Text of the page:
Background: In mice, transverse aortic constriction (TAC) is variably characterized as a model of pressure overload-induced hypertrophy (left ventricular [LV] hypertrophy, or LVH) or heart failure (HF). While commonly used, variability in the TAC model is poorly defined. The objectives of this study were to characterize the variability in the TAC model and to define a simple, noninvasive method of prospectively identifying mice with HF versus compensated LVH after TAC. Methods: Eight-week-old male C57BL/6J mice underwent TAC or sham and then echocardiography at 3 weeks post-TAC. A group of sham and TAC mice were euthanized after the 3-week echocardiogram, while the remainder underwent repeat echocardiography and were euthanized at 9 weeks post-TAC. The presence of TAC was assessed with two-dimensional echocardiography, anatomic aortic m-mode and color flow, and pulsed-wave Doppler examination of the transverse aorta (TA) and by LV systolic pressure (LVP). Trans-TAC pressure gradient was assessed invasively in a subset of mice. HF was defined as lung/body weight>upper limit in sham-operated mice. Results: As compared with sham, TAC mice had higher TA velocity, LVP and LV weight, and lower ejection fraction (EF) at 3 or 9 weeks post-TAC. Only a subset of TAC mice (28%) developed HF. As compared with compensated LVH, HF mice were characterized by similar TA velocity and higher percent TA stenosis, but lower LVP, higher LV weight, larger LV cavity, lower EF and stress-corrected midwall fiber shortening, and more fibrosis. Both EF and LV mass measured by echocardiography at 3 weeks post-TAC were predictive of the presence of HF at 3 or 9 weeks post-TAC. Conclusions: In wild-type mice, TAC produces a variable cardiac phenotype. Marked abnormalities in LV mass and EF at echocardiography 3 weeks post-TAC identify mice with HF at autopsy. These data are relevant to appropriate design and interpretation of murine studies.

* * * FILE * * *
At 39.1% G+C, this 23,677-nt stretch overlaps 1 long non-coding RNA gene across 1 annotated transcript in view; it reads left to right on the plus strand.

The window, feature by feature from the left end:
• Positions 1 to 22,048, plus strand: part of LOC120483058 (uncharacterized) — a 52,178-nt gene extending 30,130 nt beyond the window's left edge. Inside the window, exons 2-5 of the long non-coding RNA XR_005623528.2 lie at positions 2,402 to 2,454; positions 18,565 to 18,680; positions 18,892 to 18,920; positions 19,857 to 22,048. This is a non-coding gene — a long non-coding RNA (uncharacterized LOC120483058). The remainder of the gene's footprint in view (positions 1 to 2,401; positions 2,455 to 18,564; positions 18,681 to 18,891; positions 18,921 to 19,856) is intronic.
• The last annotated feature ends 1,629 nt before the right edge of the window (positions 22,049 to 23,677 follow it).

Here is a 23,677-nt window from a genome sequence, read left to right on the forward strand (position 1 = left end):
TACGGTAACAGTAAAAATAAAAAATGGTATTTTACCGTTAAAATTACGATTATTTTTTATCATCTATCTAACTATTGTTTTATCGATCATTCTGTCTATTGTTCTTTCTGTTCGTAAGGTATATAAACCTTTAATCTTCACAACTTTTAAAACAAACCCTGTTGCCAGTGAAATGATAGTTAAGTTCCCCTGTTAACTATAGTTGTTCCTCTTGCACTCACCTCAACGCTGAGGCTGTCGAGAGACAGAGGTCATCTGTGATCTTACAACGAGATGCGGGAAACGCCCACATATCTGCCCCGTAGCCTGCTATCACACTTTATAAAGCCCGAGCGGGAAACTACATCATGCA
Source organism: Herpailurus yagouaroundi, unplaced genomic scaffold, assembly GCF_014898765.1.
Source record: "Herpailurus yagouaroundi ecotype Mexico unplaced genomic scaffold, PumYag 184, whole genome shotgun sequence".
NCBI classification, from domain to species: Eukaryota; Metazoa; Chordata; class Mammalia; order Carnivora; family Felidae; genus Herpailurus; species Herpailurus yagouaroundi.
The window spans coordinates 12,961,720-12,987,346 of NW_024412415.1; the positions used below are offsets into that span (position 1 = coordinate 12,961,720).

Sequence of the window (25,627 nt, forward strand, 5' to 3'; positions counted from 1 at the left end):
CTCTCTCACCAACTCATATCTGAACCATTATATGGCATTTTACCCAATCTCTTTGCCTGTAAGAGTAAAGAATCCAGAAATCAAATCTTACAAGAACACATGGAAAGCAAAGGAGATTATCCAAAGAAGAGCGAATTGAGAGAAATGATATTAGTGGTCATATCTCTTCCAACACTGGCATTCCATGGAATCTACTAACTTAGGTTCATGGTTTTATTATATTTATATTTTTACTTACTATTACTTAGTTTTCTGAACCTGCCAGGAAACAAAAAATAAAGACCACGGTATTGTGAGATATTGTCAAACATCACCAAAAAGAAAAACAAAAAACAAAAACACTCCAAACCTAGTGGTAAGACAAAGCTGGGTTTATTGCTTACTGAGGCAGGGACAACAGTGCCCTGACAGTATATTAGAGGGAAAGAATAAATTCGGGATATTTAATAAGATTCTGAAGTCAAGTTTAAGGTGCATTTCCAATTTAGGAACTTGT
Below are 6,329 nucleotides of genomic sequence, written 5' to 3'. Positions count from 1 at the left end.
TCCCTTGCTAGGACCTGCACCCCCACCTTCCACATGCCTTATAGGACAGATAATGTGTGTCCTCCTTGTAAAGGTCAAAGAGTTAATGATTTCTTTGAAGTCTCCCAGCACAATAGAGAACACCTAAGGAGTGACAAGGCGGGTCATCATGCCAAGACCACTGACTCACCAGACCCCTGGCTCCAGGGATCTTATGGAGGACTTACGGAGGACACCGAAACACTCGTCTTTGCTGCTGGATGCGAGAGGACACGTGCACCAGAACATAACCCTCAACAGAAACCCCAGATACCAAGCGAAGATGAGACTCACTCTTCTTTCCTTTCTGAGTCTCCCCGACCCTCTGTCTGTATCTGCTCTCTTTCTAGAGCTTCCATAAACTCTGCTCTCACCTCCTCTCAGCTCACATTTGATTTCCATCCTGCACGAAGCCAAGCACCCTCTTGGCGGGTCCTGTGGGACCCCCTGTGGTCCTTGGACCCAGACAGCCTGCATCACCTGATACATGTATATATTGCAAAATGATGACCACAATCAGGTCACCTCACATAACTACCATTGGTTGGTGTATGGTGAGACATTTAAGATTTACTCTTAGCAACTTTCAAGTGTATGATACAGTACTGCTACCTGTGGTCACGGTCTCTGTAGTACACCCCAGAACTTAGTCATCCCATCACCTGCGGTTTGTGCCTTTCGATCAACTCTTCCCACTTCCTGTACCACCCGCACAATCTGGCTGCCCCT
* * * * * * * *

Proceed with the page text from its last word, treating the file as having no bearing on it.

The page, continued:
All Science Journal Classification (ASJC) codes
- Pathology and Forensic Medicine
- Cardiology and Cardiovascular Medicine